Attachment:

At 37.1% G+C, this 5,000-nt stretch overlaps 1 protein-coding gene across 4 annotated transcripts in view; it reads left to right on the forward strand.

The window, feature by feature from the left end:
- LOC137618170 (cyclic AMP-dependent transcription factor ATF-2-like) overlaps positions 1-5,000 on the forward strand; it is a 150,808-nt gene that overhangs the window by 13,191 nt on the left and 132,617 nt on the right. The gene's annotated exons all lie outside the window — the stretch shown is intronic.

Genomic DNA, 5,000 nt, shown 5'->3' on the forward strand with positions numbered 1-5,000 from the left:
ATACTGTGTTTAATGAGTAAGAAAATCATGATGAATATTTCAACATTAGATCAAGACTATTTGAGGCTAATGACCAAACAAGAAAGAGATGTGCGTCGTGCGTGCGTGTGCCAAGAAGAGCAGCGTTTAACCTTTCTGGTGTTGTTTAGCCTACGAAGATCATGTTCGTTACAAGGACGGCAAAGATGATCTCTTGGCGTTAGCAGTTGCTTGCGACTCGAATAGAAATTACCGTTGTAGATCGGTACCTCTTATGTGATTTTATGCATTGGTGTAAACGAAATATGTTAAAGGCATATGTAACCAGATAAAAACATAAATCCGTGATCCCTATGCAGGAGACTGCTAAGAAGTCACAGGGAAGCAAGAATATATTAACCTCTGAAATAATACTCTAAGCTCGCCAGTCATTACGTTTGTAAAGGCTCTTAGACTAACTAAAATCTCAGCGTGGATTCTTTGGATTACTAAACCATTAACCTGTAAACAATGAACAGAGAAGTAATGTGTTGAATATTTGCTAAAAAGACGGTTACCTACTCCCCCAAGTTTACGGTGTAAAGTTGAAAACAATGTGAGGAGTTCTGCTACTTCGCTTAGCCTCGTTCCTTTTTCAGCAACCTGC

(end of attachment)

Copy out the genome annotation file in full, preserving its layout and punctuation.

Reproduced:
At 37.1% G+C, this 5,000-nt stretch overlaps 1 protein-coding gene across 4 annotated transcripts in view; it reads left to right on the forward strand.

The window, feature by feature from the left end:
- LOC137618170 (cyclic AMP-dependent transcription factor ATF-2-like) overlaps positions 1-5,000 on the forward strand; it is a 150,808-nt gene that overhangs the window by 13,191 nt on the left and 132,617 nt on the right. The gene's annotated exons all lie outside the window — the stretch shown is intronic.

Genomic DNA, 5,000 nt, shown 5'->3' on the forward strand with positions numbered 1-5,000 from the left:
ATACTGTGTTTAATGAGTAAGAAAATCATGATGAATATTTCAACATTAGATCAAGACTATTTGAGGCTAATGACCAAACAAGAAAGAGATGTGCGTCGTGCGTGCGTGTGCCAAGAAGAGCAGCGTTTAACCTTTCTGGTGTTGTTTAGCCTACGAAGATCATGTTCGTTACAAGGACGGCAAAGATGATCTCTTGGCGTTAGCAGTTGCTTGCGACTCGAATAGAAATTACCGTTGTAGATCGGTACCTCTTATGTGATTTTATGCATTGGTGTAAACGAAATATGTTAAAGGCATATGTAACCAGATAAAAACATAAATCCGTGATCCCTATGCAGGAGACTGCTAAGAAGTCACAGGGAAGCAAGAATATATTAACCTCTGAAATAATACTCTAAGCTCGCCAGTCATTACGTTTGTAAAGGCTCTTAGACTAACTAAAATCTCAGCGTGGATTCTTTGGATTACTAAACCATTAACCTGTAAACAATGAACAGAGAAGTAATGTGTTGAATATTTGCTAAAAAGACGGTTACCTACTCCCCCAAGTTTACGGTGTAAAGTTGAAAACAATGTGAGGAGTTCTGCTACTTCGCTTAGCCTCGTTCCTTTTTCAGCAACCTGC